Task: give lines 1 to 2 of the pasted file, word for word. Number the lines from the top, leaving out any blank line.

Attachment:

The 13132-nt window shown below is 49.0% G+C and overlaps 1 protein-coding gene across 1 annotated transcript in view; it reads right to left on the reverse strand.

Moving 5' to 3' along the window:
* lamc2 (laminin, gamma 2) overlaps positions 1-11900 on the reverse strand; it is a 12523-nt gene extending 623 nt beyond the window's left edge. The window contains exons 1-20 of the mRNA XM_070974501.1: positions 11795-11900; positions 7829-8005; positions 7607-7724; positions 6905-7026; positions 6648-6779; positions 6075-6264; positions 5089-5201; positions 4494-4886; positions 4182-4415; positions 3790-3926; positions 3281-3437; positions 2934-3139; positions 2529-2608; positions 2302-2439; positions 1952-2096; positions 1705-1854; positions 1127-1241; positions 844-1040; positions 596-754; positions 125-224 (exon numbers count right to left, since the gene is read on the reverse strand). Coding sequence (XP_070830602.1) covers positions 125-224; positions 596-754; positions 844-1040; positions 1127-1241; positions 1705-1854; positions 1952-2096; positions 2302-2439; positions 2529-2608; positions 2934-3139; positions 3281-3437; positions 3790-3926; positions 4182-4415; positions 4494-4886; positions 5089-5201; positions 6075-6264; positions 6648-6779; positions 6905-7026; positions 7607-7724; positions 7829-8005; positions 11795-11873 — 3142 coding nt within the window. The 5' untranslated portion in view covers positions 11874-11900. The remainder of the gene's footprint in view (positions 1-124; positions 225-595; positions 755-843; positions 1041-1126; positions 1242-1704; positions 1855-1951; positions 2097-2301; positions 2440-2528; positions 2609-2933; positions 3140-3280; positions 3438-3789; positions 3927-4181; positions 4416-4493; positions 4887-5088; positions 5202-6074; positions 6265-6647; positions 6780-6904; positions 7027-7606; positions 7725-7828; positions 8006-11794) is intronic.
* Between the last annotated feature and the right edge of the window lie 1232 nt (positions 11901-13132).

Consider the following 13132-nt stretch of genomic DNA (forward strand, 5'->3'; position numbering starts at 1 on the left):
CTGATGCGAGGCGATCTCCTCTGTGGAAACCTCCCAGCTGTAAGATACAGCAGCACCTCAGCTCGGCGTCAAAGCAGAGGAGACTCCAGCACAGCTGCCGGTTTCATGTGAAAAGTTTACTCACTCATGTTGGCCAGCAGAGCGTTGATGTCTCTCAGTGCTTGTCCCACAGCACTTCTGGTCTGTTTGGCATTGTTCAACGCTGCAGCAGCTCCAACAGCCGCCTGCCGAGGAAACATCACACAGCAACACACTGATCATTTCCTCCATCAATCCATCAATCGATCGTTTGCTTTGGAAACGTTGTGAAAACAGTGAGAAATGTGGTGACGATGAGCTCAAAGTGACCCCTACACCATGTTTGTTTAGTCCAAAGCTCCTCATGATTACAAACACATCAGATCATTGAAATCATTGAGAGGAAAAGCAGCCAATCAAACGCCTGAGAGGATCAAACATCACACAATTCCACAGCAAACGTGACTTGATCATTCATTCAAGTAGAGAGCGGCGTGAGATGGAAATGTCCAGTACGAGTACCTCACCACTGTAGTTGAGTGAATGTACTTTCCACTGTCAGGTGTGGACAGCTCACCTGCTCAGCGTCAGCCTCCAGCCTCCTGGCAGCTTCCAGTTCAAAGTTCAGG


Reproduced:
The 13132-nt window shown below is 49.0% G+C and overlaps 1 protein-coding gene across 1 annotated transcript in view; it reads right to left on the reverse strand.

Moving 5' to 3' along the window: